When Umami Is Calling Your Name
Soy sauce inspires this week's dishes
It’s easy to take soy sauce for granted — there is at least one bottle in every fridge— but a good batch made in the traditional manner undergoes months or years of fermentation in order to build umami that will easily anchor a dish.
If you are out of soy sauce, buy the best you can afford — it’s worth it — but if you have a collection of half-full bottles of Kikkoman languishing in the fridge, use those first. Three out of the four recipes in this week’s roundup depend on soy sauce.
Mark’s egg noodles in soy broth will render the packaged ramen in your pantry obsolete. For a quick noodle soup, this is a fresher option, and it can be dressed up with soft-boiled egg, ginger, carrots, scallions, sprouts…whatever you like. Bok choy with shiitakes and oyster sauce is made almost as quickly, and you get to toss everything around in a screaming hot wok, which is its own reward. Striped bass poached in spicy soy sauce is as simple and delicious as it sounds and the potstickers are fun to prep with family or friends — my six-year-old wrapped about twenty of them after school one day last week. Once wrapped, they cook in minutes.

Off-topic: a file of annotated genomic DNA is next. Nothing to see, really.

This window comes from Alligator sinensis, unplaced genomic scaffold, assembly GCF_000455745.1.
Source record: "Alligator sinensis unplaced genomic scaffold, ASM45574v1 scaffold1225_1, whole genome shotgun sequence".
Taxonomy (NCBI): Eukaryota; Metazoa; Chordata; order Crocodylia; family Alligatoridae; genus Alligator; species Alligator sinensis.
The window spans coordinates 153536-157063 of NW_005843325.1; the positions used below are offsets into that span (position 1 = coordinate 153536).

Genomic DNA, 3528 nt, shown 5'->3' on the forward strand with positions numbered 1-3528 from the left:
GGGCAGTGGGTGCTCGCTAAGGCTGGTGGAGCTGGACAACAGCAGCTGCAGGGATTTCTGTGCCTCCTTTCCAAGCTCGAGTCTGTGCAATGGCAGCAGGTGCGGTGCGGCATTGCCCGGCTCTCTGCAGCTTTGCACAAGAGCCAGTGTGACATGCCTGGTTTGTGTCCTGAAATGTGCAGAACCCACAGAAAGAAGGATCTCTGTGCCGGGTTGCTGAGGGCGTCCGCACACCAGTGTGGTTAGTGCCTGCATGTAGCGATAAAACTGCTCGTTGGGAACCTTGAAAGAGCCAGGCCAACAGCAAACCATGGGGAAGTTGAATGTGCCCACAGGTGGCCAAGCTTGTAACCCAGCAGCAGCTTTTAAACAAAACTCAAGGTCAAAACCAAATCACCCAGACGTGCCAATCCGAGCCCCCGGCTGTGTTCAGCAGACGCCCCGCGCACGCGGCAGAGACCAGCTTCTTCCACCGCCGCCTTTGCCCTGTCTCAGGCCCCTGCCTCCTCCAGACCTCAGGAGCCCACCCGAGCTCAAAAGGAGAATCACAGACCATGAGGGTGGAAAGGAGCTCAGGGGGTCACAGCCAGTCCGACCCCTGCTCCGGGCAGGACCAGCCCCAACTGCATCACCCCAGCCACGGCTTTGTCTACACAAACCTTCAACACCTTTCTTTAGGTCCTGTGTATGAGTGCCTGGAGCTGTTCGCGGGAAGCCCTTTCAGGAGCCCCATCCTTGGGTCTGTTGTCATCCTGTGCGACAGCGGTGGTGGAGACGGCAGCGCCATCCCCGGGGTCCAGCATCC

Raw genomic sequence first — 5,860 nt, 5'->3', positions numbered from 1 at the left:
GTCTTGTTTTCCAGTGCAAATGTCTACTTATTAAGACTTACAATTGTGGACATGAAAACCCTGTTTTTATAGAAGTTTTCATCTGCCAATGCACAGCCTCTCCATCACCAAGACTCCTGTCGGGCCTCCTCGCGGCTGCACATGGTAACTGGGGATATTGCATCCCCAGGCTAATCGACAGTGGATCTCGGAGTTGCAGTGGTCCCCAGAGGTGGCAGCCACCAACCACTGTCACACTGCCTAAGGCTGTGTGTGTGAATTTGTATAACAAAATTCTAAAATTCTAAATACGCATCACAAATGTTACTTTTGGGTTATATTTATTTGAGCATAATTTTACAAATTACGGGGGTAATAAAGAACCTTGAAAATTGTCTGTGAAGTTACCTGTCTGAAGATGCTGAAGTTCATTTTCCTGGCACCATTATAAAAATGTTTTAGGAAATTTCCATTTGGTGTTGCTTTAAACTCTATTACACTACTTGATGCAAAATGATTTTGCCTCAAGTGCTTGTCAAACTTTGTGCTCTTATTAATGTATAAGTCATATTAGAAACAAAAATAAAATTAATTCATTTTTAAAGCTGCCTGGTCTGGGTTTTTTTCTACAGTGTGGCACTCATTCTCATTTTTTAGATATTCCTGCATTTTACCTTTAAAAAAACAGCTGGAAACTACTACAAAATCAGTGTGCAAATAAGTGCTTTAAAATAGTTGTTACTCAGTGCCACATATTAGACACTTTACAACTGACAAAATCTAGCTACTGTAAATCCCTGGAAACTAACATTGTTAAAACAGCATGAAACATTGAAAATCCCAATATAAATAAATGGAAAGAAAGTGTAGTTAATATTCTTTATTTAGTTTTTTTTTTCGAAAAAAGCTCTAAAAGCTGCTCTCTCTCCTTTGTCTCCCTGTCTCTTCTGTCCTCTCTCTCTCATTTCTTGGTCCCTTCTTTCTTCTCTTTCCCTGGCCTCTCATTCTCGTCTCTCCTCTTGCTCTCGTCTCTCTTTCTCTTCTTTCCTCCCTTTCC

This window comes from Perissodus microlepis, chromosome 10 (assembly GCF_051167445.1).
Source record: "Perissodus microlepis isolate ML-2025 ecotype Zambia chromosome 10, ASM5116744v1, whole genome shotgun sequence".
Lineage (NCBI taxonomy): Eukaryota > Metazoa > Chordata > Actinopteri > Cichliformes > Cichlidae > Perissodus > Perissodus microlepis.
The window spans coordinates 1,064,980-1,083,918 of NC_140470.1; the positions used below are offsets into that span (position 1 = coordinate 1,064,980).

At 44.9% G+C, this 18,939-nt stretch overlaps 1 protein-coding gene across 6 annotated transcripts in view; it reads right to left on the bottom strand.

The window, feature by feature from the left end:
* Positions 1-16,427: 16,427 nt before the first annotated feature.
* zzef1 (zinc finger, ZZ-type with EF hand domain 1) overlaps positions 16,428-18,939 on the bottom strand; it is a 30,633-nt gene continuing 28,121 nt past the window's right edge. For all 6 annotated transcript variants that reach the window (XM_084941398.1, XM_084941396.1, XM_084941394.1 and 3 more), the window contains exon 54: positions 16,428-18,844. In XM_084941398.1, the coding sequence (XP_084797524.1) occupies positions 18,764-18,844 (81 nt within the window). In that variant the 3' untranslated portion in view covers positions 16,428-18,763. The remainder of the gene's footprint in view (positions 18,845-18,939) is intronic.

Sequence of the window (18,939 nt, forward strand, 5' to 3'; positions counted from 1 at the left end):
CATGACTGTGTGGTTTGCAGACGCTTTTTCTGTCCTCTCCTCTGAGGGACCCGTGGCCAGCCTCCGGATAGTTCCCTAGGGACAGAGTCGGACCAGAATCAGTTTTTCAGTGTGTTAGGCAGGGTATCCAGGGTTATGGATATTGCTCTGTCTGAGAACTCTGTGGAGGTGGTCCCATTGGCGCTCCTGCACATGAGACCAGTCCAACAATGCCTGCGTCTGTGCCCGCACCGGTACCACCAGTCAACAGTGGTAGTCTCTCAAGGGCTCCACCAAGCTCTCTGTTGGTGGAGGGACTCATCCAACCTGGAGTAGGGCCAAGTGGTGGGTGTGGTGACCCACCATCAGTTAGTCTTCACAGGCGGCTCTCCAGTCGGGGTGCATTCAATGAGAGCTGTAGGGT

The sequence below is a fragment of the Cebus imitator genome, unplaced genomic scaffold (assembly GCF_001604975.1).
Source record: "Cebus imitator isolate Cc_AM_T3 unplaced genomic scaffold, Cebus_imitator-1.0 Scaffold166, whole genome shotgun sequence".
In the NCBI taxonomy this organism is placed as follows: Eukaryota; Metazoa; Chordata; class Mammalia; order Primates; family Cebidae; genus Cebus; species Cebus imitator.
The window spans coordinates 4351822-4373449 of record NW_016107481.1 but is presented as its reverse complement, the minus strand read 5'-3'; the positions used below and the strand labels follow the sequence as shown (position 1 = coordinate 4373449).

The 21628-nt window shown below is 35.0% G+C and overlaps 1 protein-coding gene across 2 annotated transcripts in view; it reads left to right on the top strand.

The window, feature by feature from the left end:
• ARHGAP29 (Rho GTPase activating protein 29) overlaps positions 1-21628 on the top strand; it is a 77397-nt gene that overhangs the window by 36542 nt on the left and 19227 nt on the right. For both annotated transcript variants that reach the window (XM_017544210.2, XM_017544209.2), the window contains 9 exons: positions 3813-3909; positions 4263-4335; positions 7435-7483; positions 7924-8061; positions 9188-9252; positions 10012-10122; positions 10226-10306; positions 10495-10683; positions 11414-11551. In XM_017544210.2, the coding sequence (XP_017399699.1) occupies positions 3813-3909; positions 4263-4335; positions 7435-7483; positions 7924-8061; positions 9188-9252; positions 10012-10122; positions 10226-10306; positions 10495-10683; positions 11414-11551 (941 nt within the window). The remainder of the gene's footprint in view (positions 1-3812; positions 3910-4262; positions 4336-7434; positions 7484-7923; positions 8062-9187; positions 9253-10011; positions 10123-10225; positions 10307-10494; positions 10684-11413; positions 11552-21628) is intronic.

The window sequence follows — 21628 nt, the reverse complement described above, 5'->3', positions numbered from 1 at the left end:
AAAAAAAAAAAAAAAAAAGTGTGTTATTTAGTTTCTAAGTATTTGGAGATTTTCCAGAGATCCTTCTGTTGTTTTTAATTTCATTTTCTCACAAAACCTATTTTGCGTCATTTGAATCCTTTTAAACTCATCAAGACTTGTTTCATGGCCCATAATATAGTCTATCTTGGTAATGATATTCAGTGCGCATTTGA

These dishes would work together as a feast or apart as stand-alone meals. They would all benefit from a side of steaming white rice.
Chinese Egg Noodles with Soy Broth
Makes: 4 servings
Time: About 30 minutes
⅓ cup soy sauce, more to taste
⅓ cup ketchup or 3 tablespoons tomato paste
Pinch of sugar
1 tablespoon rice wine vinegar, more to taste
A few drops dark sesame oil (optional)
A squirt of Sriracha or other sauce, or a dried red chile to taste optional
1 pound egg noodles, preferably fresh
1. Bring a large pot of water to a boil and salt it. In a smaller pot, bring 6 cups of water to a boil; once boiling, reduce heat so water bubbles gently.
2. To the smaller pot add soy sauce, ketchup, vinegar, sesame oil, if using, and Sriracha or chile, along with a pinch of salt. Stir and let simmer.
3. Add egg noodles to large pot; fresh noodles will be ready in just a couple of minutes; dried will take longer. When tender but not mushy, drain. Taste broth and add more soy, salt, vinegar or heat as you like. Divide noodles into bowls and pour hot broth over all.
—Recipe From How to Cook Everything Vegetarian: Completely Revised Tenth Anniversary Edition
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